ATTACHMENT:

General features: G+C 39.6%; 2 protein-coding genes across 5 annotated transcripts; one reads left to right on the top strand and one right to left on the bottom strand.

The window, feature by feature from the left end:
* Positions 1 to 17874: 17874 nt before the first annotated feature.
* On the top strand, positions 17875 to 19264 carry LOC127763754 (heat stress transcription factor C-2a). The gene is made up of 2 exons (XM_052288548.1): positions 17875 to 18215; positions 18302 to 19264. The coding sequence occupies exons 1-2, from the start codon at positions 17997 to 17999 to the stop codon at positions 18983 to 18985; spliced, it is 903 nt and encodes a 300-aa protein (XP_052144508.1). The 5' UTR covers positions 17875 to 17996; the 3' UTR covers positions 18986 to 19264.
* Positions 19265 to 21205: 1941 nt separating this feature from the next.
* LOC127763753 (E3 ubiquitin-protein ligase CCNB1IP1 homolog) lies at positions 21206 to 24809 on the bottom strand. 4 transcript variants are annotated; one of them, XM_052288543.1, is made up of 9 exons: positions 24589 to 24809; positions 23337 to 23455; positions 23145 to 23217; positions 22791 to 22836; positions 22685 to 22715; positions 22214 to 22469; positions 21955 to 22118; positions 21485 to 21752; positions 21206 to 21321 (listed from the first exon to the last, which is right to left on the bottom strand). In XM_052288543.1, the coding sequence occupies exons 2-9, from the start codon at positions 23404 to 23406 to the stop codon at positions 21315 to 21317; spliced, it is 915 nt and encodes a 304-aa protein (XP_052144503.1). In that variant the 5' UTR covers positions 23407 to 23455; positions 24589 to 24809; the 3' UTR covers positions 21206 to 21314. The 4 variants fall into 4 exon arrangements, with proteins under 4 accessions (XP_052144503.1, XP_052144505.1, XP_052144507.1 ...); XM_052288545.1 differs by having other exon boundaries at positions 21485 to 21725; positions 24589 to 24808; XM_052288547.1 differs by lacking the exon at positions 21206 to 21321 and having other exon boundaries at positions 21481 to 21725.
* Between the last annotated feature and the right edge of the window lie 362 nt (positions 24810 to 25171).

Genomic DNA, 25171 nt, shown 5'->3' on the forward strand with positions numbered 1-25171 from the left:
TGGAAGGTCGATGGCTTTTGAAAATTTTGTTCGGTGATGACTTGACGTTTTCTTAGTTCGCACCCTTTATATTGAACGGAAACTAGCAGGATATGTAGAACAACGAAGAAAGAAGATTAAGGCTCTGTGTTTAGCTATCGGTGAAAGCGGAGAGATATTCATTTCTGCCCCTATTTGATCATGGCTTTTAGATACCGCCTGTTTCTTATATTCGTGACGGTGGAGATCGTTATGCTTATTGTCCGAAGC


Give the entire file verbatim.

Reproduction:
General features: G+C 39.6%; 2 protein-coding genes across 5 annotated transcripts; one reads left to right on the top strand and one right to left on the bottom strand.

The window, feature by feature from the left end:
* Positions 1 to 17874: 17874 nt before the first annotated feature.
* On the top strand, positions 17875 to 19264 carry LOC127763754 (heat stress transcription factor C-2a). The gene is made up of 2 exons (XM_052288548.1): positions 17875 to 18215; positions 18302 to 19264. The coding sequence occupies exons 1-2, from the start codon at positions 17997 to 17999 to the stop codon at positions 18983 to 18985; spliced, it is 903 nt and encodes a 300-aa protein (XP_052144508.1). The 5' UTR covers positions 17875 to 17996; the 3' UTR covers positions 18986 to 19264.
* Positions 19265 to 21205: 1941 nt separating this feature from the next.
* LOC127763753 (E3 ubiquitin-protein ligase CCNB1IP1 homolog) lies at positions 21206 to 24809 on the bottom strand. 4 transcript variants are annotated; one of them, XM_052288543.1, is made up of 9 exons: positions 24589 to 24809; positions 23337 to 23455; positions 23145 to 23217; positions 22791 to 22836; positions 22685 to 22715; positions 22214 to 22469; positions 21955 to 22118; positions 21485 to 21752; positions 21206 to 21321 (listed from the first exon to the last, which is right to left on the bottom strand). In XM_052288543.1, the coding sequence occupies exons 2-9, from the start codon at positions 23404 to 23406 to the stop codon at positions 21315 to 21317; spliced, it is 915 nt and encodes a 304-aa protein (XP_052144503.1). In that variant the 5' UTR covers positions 23407 to 23455; positions 24589 to 24809; the 3' UTR covers positions 21206 to 21314. The 4 variants fall into 4 exon arrangements, with proteins under 4 accessions (XP_052144503.1, XP_052144505.1, XP_052144507.1 ...); XM_052288545.1 differs by having other exon boundaries at positions 21485 to 21725; positions 24589 to 24808; XM_052288547.1 differs by lacking the exon at positions 21206 to 21321 and having other exon boundaries at positions 21481 to 21725.
* Between the last annotated feature and the right edge of the window lie 362 nt (positions 24810 to 25171).

Genomic DNA, 25171 nt, shown 5'->3' on the forward strand with positions numbered 1-25171 from the left:
TGGAAGGTCGATGGCTTTTGAAAATTTTGTTCGGTGATGACTTGACGTTTTCTTAGTTCGCACCCTTTATATTGAACGGAAACTAGCAGGATATGTAGAACAACGAAGAAAGAAGATTAAGGCTCTGTGTTTAGCTATCGGTGAAAGCGGAGAGATATTCATTTCTGCCCCTATTTGATCATGGCTTTTAGATACCGCCTGTTTCTTATATTCGTGACGGTGGAGATCGTTATGCTTATTGTCCGAAGC